It’s 4380 hours of hell.
That’s what a major depressive episode is: 4380 hours of unrelenting, unforgiving, soul-destroying hell. It lasts hour after hour, day after day, month after month, with no relief in sight. At the end of these hours of hell many, too many, succumb to their illness and die by suicide. In this post, I’ll try to show how they got to that point.
Major Depressive Disorder
Once again, here are the key symptoms of Major Depressive Disorder:
- Depressed mood most of the day, nearly every day;
- Markedly diminished interest or pleasure in all, or almost all, activities most of the day, nearly every day;
- Significant weight loss when not dieting or weight gain or decrease or increase in appetite nearly every day;
- Insomnia or hypersomnia nearly every day;
- Psychomotor agitation or retardation nearly every day;
- Fatigue or loss of energy nearly every day;
- Feelings of worthlessness or excessive or inappropriate guilt nearly every day;
- Diminished ability to think or concentrate, or indecisiveness, nearly every day;
- Recurrent thoughts of death, recurrent suicidal ideation without a specific plan, or a suicide attempt or a specific plan for committing suicide.
I begin with an observation: the existence of suicidal thoughts is the final symptom in the definition of Major Depressive Disorder. To my mind, this makes perfect sense. It’s a tacit acknowledgement that the preceding symptoms somehow bring about that result, that final act. Admittedly, not all succumb, but I’d venture to say that most have considered it.
I also make an admission: this explanation is reasoned conjecture derived from my own experiences with depression. I can’t point you to any study, paper, or book that agrees with me, but then again I’m not an expert in the field. What I do have is life experience and firsthand knowledge of the weight that the accumulated affects, the 4380 hours of hell, have on a person. They lie heavily upon you, tiring you, draining you, growing heavier with each passing hour.
In medicine, there’s a term: enhanced synergy or synergistic amplification. It describes an interaction between two drugs where the effect of one or both is greater than the effect of each individually. In other words, the sum of the whole is greater than the parts. I contend that the symptoms of depression operate in a similar fashion creating an overwhelming whole. Again, I’ve no proof for this statement, but it feels right to me.
When you consider the effect upon the depressive, it’s my conjecture that it’s a multiplying effect, not one of addition. Remember that each and every day, for most of each day, for 4380 hours, the depressive is battered by a multitude of mental and physical affects that just wear a person down. To the depressive, there doesn’t seem to be a reason for this, which serves to create frustration, confusion, and guilt worsening the overall impact. 4380 consecutive hours of hell. 182.5 consecutive days.
We begin with mood. Every day the depressive feels sad, empty, hopeless. It’s not sadness in the traditional sense. The additional words, empty and hopeless tell us that. This sadness doesn’t have a readily discernible cause, nor does it have any closure. It persists, and persists, and persists, no matter what’s done to get out of it.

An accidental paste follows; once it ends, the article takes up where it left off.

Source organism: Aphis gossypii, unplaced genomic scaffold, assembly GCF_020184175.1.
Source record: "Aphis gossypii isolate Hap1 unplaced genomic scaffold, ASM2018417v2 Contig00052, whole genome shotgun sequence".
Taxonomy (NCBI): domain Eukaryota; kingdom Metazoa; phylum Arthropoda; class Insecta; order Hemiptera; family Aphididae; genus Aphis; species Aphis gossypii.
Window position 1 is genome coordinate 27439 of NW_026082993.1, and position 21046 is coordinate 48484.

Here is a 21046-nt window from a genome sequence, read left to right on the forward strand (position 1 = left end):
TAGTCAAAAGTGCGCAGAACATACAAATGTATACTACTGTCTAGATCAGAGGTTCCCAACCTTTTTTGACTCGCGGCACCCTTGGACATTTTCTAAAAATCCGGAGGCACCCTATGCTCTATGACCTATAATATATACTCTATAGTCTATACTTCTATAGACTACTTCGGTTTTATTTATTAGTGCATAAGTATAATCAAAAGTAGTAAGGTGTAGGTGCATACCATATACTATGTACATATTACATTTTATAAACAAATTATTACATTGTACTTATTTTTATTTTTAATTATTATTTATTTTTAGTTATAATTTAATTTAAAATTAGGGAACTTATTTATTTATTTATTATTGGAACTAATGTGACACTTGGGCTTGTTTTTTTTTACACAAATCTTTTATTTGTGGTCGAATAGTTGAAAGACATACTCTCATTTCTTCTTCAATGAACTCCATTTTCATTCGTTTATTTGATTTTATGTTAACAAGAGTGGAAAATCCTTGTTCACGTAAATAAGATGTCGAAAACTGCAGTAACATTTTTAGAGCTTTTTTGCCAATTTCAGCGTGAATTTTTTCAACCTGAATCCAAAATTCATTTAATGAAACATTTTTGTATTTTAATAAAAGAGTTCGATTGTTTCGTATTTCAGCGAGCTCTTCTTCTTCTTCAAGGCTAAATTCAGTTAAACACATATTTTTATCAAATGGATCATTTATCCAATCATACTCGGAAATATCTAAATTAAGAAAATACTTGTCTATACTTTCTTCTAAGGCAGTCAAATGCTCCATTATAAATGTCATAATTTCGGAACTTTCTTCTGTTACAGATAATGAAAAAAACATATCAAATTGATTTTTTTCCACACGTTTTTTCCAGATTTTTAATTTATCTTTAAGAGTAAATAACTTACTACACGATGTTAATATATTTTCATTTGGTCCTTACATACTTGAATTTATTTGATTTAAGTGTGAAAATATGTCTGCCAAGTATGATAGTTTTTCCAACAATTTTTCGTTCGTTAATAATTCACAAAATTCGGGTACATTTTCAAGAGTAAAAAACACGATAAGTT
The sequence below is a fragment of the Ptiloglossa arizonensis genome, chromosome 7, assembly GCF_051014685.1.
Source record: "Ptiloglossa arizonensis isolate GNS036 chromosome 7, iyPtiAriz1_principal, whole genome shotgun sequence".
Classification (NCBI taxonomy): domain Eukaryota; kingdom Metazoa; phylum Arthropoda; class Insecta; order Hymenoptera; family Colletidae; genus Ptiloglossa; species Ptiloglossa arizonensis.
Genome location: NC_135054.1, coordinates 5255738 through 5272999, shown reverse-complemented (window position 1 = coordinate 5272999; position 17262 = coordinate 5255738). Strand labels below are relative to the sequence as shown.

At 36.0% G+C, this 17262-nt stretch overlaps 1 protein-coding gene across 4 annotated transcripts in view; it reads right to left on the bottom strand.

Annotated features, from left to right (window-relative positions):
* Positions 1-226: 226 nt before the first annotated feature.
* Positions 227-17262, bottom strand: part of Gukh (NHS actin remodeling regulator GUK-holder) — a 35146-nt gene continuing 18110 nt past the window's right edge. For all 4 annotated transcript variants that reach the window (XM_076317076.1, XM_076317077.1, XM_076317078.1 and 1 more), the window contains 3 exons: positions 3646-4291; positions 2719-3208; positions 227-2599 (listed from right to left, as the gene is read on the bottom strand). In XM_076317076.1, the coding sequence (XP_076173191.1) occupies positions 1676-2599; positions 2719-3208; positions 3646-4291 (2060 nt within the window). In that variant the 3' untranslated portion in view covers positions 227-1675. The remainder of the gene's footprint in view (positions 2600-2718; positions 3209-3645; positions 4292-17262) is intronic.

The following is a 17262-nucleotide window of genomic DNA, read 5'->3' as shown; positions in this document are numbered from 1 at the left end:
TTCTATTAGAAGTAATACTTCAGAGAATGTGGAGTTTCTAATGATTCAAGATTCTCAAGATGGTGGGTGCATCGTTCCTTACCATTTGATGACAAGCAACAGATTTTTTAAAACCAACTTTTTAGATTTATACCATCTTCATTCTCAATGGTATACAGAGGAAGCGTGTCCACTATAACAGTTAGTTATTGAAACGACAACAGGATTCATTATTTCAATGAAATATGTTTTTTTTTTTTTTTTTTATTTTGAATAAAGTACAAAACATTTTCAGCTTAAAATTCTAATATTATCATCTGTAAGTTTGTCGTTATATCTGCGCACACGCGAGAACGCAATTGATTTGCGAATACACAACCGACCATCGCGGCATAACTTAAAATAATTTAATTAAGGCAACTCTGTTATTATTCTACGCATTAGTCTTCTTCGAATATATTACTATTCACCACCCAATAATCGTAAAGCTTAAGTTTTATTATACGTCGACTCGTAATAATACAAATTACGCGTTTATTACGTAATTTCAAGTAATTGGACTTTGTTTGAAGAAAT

It persists not for an hour or even a day but for a week, a month, six months, or more. 4380 hours of unending sadness, emptiness, hopelessness.
Piling on top of this is the inability to perceive or experience joy. People can laugh and cry and celebrate all around the depressive and he’s indifferent to it. He doesn’t want to be and doesn’t understand why he is. Nonetheless, this indifference creates a disconnect, a distance between the depressive and the world around him.
Activities that were once enjoyed have lost their lustre. They’ve become uninteresting. And this lack of interest spreads throughout his world, infecting his job, relationships, and social connections.
It makes sense that someone who can’t feel pleasure every day will feel empty or hopeless, or how someone who feels empty or hopeless every day can’t feel pleasure. The inability to feel wears you down. It’s a weight on your shoulders, around your neck, pressing the life right out of you. For 4380 hours of hell. Imagine how empty that life must seem, how painful this must be.
There’s more. His sleep suffers. Sleep is often denied him because his mind won’t rest. He’ll consider and reject permutation after permutation in an effort to think his way out of the problem. The racing thoughts will include denigration and shame. On other occasions he sleeps non-stop, yielding to the need, but he doesn’t rest. He’s over-tired, ever-tired, beyond fatigued. The internal dialogue continues on a subconscious level, infecting his dreams. Dreams mean there’s no escape.
The body and the mind are exhausted. With this exhaustion comes increased impatience and irritability. He’ll lash out at friends, family, and co-workers. The depressive feels guilty about lashing out, guilty about not being able to snap out of it, guilty at feeling so horrible for no reason. The guilt is there day after day after day, 4380 hours of it, all of it eating away at his self-esteem.